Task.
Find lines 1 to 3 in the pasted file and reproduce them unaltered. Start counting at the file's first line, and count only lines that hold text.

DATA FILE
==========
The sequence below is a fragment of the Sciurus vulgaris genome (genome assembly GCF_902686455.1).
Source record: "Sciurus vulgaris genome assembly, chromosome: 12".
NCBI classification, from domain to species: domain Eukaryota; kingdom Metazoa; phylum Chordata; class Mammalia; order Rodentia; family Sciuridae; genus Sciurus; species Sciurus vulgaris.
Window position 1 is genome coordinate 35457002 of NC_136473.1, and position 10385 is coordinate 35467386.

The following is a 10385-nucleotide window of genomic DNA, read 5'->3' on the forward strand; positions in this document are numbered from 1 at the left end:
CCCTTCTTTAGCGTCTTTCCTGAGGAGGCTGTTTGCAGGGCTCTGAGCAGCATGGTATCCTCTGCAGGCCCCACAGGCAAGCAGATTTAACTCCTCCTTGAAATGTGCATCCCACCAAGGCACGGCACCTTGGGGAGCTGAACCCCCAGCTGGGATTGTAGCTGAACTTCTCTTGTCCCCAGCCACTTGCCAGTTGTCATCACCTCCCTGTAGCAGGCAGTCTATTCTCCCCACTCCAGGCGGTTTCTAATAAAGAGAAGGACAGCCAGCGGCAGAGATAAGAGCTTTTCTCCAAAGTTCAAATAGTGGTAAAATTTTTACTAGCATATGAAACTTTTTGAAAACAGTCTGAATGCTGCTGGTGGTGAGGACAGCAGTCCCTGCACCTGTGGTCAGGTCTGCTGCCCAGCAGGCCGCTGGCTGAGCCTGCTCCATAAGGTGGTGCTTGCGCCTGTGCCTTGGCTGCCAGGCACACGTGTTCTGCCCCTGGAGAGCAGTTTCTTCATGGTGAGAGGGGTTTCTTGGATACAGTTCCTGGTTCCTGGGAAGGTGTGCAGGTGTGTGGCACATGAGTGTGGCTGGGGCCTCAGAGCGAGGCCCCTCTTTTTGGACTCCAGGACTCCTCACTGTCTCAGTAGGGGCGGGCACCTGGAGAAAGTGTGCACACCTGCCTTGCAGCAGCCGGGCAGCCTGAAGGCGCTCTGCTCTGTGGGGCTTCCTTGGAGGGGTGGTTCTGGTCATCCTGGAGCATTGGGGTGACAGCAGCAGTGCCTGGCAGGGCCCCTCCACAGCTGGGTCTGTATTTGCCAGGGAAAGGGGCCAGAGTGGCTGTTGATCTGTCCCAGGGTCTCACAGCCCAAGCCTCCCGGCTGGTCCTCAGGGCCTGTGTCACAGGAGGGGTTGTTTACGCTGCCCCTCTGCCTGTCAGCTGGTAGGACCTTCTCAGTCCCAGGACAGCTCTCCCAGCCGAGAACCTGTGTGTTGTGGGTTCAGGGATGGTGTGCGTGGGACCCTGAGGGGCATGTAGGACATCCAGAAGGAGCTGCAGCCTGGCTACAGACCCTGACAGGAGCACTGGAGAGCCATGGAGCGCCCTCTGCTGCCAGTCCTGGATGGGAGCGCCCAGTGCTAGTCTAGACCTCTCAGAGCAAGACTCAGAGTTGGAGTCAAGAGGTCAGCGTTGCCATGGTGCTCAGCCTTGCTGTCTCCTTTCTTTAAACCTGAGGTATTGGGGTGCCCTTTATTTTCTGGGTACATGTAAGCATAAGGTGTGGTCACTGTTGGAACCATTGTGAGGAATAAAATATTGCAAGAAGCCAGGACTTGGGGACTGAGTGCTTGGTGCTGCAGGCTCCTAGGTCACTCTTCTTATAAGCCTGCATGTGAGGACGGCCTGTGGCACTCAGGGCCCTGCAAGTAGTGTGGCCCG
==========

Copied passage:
The sequence below is a fragment of the Sciurus vulgaris genome (genome assembly GCF_902686455.1).
Source record: "Sciurus vulgaris genome assembly, chromosome: 12".
NCBI classification, from domain to species: domain Eukaryota; kingdom Metazoa; phylum Chordata; class Mammalia; order Rodentia; family Sciuridae; genus Sciurus; species Sciurus vulgaris.